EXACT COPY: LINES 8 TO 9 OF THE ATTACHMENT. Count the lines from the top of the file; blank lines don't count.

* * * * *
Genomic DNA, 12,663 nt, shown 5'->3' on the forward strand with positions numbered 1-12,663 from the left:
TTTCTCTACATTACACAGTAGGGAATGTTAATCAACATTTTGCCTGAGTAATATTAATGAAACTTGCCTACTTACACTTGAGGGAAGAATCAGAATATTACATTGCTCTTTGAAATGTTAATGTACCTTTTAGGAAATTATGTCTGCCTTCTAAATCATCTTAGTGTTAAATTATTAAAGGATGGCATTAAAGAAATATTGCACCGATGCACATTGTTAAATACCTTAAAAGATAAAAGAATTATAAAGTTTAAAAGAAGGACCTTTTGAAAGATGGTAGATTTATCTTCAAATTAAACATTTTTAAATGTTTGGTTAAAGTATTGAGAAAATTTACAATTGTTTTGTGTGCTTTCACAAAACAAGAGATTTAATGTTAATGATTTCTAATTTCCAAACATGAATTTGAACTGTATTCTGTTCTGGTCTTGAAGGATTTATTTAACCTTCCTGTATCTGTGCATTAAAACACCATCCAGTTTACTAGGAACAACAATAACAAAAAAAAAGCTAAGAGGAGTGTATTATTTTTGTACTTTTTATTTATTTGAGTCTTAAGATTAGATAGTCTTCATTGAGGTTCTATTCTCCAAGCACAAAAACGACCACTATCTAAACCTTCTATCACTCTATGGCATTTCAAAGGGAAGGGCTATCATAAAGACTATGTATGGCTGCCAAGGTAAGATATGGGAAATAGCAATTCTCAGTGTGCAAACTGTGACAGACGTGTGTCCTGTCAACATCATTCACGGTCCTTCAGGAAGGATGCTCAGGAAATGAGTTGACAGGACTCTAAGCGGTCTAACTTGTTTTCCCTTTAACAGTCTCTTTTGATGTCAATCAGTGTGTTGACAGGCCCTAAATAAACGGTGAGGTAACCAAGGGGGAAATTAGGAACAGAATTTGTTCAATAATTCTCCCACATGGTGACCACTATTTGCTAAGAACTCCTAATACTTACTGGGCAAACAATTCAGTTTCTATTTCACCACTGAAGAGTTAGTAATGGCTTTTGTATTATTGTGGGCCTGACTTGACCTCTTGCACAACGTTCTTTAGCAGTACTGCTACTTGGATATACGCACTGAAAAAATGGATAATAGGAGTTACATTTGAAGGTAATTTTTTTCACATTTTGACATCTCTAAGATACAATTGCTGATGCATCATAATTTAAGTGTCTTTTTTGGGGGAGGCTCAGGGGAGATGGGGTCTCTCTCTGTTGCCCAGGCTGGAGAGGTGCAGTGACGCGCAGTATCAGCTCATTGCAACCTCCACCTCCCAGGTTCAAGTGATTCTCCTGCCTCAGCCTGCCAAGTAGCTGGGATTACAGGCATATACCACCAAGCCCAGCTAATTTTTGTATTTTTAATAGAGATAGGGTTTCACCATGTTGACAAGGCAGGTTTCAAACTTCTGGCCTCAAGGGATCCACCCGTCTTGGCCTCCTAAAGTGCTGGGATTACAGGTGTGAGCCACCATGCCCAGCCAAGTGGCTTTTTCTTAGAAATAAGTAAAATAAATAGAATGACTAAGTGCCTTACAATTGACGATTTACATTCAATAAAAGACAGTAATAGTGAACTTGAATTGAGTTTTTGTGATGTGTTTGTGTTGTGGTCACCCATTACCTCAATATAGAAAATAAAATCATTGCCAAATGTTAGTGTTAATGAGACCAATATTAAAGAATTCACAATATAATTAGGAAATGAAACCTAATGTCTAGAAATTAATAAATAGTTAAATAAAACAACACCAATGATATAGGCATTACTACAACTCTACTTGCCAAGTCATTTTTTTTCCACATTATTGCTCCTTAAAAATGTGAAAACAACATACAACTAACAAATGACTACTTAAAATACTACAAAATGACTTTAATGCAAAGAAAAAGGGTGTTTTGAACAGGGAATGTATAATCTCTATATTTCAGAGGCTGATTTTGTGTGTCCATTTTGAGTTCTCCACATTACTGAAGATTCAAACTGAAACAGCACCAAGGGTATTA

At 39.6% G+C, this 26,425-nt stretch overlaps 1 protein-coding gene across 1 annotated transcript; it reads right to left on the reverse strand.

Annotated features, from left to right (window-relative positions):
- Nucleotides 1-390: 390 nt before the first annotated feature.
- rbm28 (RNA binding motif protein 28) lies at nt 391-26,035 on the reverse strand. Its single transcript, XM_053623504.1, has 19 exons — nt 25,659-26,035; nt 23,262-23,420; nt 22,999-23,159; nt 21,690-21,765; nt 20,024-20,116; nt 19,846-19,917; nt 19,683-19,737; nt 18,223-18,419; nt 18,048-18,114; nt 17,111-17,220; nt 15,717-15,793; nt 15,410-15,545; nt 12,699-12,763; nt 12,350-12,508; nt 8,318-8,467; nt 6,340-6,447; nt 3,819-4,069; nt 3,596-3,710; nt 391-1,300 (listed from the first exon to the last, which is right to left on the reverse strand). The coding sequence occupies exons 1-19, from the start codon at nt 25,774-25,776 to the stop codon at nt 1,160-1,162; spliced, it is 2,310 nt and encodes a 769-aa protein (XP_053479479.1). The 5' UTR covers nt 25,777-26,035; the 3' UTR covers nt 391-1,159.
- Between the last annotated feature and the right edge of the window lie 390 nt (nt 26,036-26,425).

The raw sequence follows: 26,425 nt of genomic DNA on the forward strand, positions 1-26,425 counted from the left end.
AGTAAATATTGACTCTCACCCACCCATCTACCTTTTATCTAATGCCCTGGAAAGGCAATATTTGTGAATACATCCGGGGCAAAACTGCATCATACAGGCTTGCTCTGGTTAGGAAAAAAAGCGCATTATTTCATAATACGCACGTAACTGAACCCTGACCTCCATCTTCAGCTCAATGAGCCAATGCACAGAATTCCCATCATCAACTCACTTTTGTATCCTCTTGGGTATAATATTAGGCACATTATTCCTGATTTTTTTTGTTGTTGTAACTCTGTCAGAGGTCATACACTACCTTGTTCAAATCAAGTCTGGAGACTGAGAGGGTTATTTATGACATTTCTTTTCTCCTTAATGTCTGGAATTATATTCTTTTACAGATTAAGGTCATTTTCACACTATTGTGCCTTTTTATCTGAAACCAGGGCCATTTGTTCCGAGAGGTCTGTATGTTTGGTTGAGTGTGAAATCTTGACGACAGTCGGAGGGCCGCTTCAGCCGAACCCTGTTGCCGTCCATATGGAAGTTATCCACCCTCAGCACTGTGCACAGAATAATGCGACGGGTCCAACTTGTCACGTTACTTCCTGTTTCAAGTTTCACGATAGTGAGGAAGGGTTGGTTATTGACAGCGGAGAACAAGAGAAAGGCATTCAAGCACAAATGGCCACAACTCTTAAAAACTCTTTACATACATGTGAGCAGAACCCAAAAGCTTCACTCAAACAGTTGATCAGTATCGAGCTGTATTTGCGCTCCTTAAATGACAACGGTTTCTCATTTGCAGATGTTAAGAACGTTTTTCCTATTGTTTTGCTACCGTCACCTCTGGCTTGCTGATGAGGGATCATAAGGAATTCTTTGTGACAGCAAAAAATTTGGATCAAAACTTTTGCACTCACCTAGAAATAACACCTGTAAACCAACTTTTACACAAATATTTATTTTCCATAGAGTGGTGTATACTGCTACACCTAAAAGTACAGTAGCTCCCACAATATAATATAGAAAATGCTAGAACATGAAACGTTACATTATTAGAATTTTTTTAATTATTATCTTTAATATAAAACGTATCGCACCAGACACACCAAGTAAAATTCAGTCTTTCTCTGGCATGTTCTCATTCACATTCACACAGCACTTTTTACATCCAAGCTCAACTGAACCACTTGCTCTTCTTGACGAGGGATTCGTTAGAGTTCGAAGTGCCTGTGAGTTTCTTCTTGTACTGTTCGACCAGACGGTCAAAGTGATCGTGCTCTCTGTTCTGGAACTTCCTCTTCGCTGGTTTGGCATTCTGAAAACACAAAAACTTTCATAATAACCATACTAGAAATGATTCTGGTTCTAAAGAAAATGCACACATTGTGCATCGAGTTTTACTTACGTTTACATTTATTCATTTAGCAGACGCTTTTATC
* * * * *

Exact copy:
The raw sequence follows: 26,425 nt of genomic DNA on the forward strand, positions 1-26,425 counted from the left end.
AGTAAATATTGACTCTCACCCACCCATCTACCTTTTATCTAATGCCCTGGAAAGGCAATATTTGTGAATACATCCGGGGCAAAACTGCATCATACAGGCTTGCTCTGGTTAGGAAAAAAAGCGCATTATTTCATAATACGCACGTAACTGAACCCTGACCTCCATCTTCAGCTCAATGAGCCAATGCACAGAATTCCCATCATCAACTCACTTTTGTATCCTCTTGGGTATAATATTAGGCACATTATTCCTGATTTTTTTTGTTGTTGTAACTCTGTCAGAGGTCATACACTACCTTGTTCAAATCAAGTCTGGAGACTGAGAGGGTTATTTATGACATTTCTTTTCTCCTTAATGTCTGGAATTATATTCTTTTACAGATTAAGGTCATTTTCACACTATTGTGCCTTTTTATCTGAAACCAGGGCCATTTGTTCCGAGAGGTCTGTATGTTTGGTTGAGTGTGAAATCTTGACGACAGTCGGAGGGCCGCTTCAGCCGAACCCTGTTGCCGTCCATATGGAAGTTATCCACCCTCAGCACTGTGCACAGAATAATGCGACGGGTCCAACTTGTCACGTTACTTCCTGTTTCAAGTTTCACGATAGTGAGGAAGGGTTGGTTATTGACAGCGGAGAACAAGAGAAAGGCATTCAAGCACAAATGGCCACAACTCTTAAAAACTCTTTACATACATGTGAGCAGAACCCAAAAGCTTCACTCAAACAGTTGATCAGTATCGAGCTGTATTTGCGCTCCTTAAATGACAACGGTTTCTCATTTGCAGATGTTAAGAACGTTTTTCCTATTGTTTTGCTACCGTCACCTCTGGCTTGCTGATGAGGGATCATAAGGAATTCTTTGTGACAGCAAAAAATTTGGATCAAAACTTTTGCACTCACCTAGAAATAACACCTGTAAACCAACTTTTACACAAATATTTATTTTCCATAGAGTGGTGTATACTGCTACACCTAAAAGTACAGTAGCTCCCACAATATAATATAGAAAATGCTAGAACATGAAACGTTACATTATTAGAATTTTTTTAATTATTATCTTTAATATAAAACGTATCGCACCAGACACACCAAGTAAAATTCAGTCTTTCTCTGGCATGTTCTCATTCACATTCACACAGCACTTTTTACATCCAAGCTCAACTGAACCACTTGCTCTTCTTGACGAGGGATTCGTTAGAGTTCGAAGTGCCTGTGAGTTTCTTCTTGTACTGTTCGACCAGACGGTCAAAGTGATCGTGCTCTCTGTTCTGGAACTTCCTCTTCGCTGGTTTGGCATTCTGAAAACACAAAAACTTTCATAATAACCATACTAGAAATGATTCTGGTTCTAAAGAAAATGCACACATTGTGCATCGAGTTTTACTTACGTTTACATTTATTCATTTAGCAGACGCTTTTATC